The Fraud Triangle: Three Conditions That Increase the Risk of Fraud

The key to deterring fraud is to understand how and why people commit fraud. Knowing the “how” helps managers and business owners create policies and design internal controls to reduce the occurrence of fraud. The “why” is much more complicated, but just (if not more) important. There are three conditions that, when present in varying degrees, increase the risk of fraud: (1) the pressure to commit fraud, (2) the opportunity to commit fraud, and (3) the rationalization of committing the fraud.


Fraud Triangle - St Louis CPA Firm.



The pressure, or incentive, to commit fraud is the reason why a person commits fraud. There are several reasons a person would feel the need to commit fraud: feelings of resentment toward a manager or the company as a whole, personal financial problems (e.g., mounting medical bills, gambling debts, spouse laid off from their job), employee’s compensation tied to financial performance, and greed among others. The reason the employee commits the fraud can change over time.  For example, several of the fraud investigations we have worked on started off as embezzling funds to take care of a personal financial problem and then changed to greed once the financial hardship had been solved. Companies can help alleviate some of this pressure by providing programs where employees can seek anonymous help in their time of need. These programs can range from providing resources for a person battling addiction, to setting achievable, realistic goals for compensation purposes based on input from the employee.

The opportunity to commit fraud is the circumstances that allow fraud to occur and is the only condition over which the company has complete control.  For example, an employee who is in a position that gives him or her the ability to add vendors and write checks realizes he or she has the opportunity to write checks to a ghost vendor. Opportunities to commit fraud are more commonly present in organizations that have poor internal controls because it makes it easier for the employee to commit fraud and provide a low-risk environment for getting caught. However, companies with ample internal controls are still susceptible to fraud if controls can be overridden by management. If the internal control system is designed in a way that the risk of getting caught is too high, the employee will likely not exploit the perceived opportunity for his or her personal gain. Without opportunity, fraud generally cannot occur.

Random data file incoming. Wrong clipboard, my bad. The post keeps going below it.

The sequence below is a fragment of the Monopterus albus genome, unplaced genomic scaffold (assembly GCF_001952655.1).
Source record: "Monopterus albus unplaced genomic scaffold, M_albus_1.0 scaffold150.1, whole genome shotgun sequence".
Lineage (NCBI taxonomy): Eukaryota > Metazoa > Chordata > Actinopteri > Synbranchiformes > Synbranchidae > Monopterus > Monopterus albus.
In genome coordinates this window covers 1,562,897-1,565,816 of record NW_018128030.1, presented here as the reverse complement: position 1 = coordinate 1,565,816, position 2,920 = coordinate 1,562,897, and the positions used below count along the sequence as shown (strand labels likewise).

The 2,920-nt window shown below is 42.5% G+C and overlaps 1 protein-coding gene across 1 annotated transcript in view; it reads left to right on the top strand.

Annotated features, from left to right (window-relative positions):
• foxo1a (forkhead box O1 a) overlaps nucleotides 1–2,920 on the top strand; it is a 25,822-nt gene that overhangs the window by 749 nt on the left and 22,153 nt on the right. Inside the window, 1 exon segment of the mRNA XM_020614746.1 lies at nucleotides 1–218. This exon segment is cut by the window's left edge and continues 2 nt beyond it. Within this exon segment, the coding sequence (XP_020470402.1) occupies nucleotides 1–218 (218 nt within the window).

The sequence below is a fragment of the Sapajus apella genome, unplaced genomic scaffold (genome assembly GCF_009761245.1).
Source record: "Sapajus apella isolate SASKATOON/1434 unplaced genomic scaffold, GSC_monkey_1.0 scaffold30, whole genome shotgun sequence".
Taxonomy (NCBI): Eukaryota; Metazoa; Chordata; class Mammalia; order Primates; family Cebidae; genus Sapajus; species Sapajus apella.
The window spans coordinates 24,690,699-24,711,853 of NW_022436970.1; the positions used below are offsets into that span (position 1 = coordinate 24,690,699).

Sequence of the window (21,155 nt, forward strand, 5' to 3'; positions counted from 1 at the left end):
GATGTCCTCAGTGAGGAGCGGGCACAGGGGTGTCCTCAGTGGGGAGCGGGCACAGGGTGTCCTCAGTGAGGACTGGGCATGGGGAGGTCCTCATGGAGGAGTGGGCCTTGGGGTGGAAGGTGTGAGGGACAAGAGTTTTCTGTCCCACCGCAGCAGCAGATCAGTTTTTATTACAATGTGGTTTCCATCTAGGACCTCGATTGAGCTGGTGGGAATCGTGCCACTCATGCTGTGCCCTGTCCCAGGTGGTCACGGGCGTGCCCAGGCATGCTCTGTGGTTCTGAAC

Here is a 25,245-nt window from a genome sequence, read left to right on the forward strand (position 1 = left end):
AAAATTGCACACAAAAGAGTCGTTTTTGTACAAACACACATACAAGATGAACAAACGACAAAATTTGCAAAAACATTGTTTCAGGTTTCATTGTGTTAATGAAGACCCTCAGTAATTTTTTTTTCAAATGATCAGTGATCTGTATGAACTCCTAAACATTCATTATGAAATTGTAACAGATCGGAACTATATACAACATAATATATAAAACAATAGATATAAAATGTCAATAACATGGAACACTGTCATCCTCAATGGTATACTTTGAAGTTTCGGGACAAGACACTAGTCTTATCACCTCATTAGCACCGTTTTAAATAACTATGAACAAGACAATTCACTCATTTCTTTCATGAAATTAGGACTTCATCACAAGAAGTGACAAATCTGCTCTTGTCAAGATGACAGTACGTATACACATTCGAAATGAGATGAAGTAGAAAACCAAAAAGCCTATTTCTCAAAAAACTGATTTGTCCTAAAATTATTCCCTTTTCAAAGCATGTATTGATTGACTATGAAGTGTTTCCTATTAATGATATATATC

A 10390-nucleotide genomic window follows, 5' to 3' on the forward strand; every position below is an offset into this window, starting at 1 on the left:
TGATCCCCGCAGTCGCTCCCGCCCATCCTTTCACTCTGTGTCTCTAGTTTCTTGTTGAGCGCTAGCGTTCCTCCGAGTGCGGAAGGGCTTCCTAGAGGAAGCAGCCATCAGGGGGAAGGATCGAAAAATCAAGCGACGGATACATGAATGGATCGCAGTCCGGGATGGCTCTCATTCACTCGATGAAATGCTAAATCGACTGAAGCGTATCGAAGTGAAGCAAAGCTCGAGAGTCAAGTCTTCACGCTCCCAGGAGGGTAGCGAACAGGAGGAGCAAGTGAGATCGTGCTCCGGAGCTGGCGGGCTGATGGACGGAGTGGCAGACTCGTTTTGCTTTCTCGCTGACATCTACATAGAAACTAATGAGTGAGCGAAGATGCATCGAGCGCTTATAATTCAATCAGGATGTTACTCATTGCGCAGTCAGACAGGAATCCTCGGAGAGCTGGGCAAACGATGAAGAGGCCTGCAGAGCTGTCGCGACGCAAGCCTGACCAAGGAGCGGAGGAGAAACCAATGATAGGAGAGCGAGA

Rationalization of committing fraud is the most difficult condition to observe because it takes place in the mind of the perpetrator. Rationalization has to do with justifying the fraud. Since many fraudsters view themselves as honest, ordinary people and not as criminals, they have to come up with some reasoning to make the act of committing fraud more acceptable to them. Some common rationalization statements are “I’ll just take this money now and pay it back later,” “No one will notice,” or “I deserve this after all these years with this company.” Some fraudsters rationalize his or her behavior by reframing their definition of wrongdoing to exclude his or her actions.

All three conditions (i.e., pressure, opportunity and rationalization) must be present in varying degrees in order for fraud to occur. A financially strapped employee is not going to commit fraud if the opportunity is not available, or if the risk of getting caught is too high. Similarly, a person who perceives an opportunity to misrepresent financial statements and has the incentive to commit the fraud is unlikely to do so if he or she cannot rationalize the fraud. However, the more pressure a person feels to commit fraud, the easier he or she can justify it. Being aware of these three conditions can help managers and business owners minimize the risk of fraud in their organizations.

If you have any questions on preventing fraud in your organization, please contact an Anders advisor.